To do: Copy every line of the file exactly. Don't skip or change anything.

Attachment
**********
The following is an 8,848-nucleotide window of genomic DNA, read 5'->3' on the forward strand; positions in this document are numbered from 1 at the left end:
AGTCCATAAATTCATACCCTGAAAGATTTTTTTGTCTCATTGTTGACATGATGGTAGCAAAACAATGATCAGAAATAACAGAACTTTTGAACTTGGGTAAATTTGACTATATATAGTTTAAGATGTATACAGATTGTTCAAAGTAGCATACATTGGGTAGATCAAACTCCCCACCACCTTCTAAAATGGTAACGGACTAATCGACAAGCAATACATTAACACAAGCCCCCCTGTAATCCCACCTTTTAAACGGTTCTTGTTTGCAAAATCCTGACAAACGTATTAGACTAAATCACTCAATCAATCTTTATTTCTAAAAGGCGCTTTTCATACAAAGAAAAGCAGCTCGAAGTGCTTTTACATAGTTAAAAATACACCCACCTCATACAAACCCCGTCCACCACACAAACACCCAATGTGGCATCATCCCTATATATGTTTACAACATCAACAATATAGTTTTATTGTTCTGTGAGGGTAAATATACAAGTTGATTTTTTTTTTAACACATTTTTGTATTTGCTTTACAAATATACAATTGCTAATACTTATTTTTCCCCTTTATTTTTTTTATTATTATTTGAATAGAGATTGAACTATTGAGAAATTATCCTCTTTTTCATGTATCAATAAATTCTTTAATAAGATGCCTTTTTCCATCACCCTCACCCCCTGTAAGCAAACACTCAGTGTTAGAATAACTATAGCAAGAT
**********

The following is an 8,848-nucleotide window of genomic DNA, read 5'->3' on the forward strand; positions in this document are numbered from 1 at the left end:
AGTCCATAAATTCATACCCTGAAAGATTTTTTTGTCTCATTGTTGACATGATGGTAGCAAAACAATGATCAGAAATAACAGAACTTTTGAACTTGGGTAAATTTGACTATATATAGTTTAAGATGTATACAGATTGTTCAAAGTAGCATACATTGGGTAGATCAAACTCCCCACCACCTTCTAAAATGGTAACGGACTAATCGACAAGCAATACATTAACACAAGCCCCCCTGTAATCCCACCTTTTAAACGGTTCTTGTTTGCAAAATCCTGACAAACGTATTAGACTAAATCACTCAATCAATCTTTATTTCTAAAAGGCGCTTTTCATACAAAGAAAAGCAGCTCGAAGTGCTTTTACATAGTTAAAAATACACCCACCTCATACAAACCCCGTCCACCACACAAACACCCAATGTGGCATCATCCCTATATATGTTTACAACATCAACAATATAGTTTTATTGTTCTGTGAGGGTAAATATACAAGTTGATTTTTTTTTTAACACATTTTTGTATTTGCTTTACAAATATACAATTGCTAATACTTATTTTTCCCCTTTATTTTTTTTATTATTATTTGAATAGAGATTGAACTATTGAGAAATTATCCTCTTTTTCATGTATCAATAAATTCTTTAATAAGATGCCTTTTTCCATCACCCTCACCCCCTGTAAGCAAACACTCAGTGTTAGAATAACTATAGCAAGAT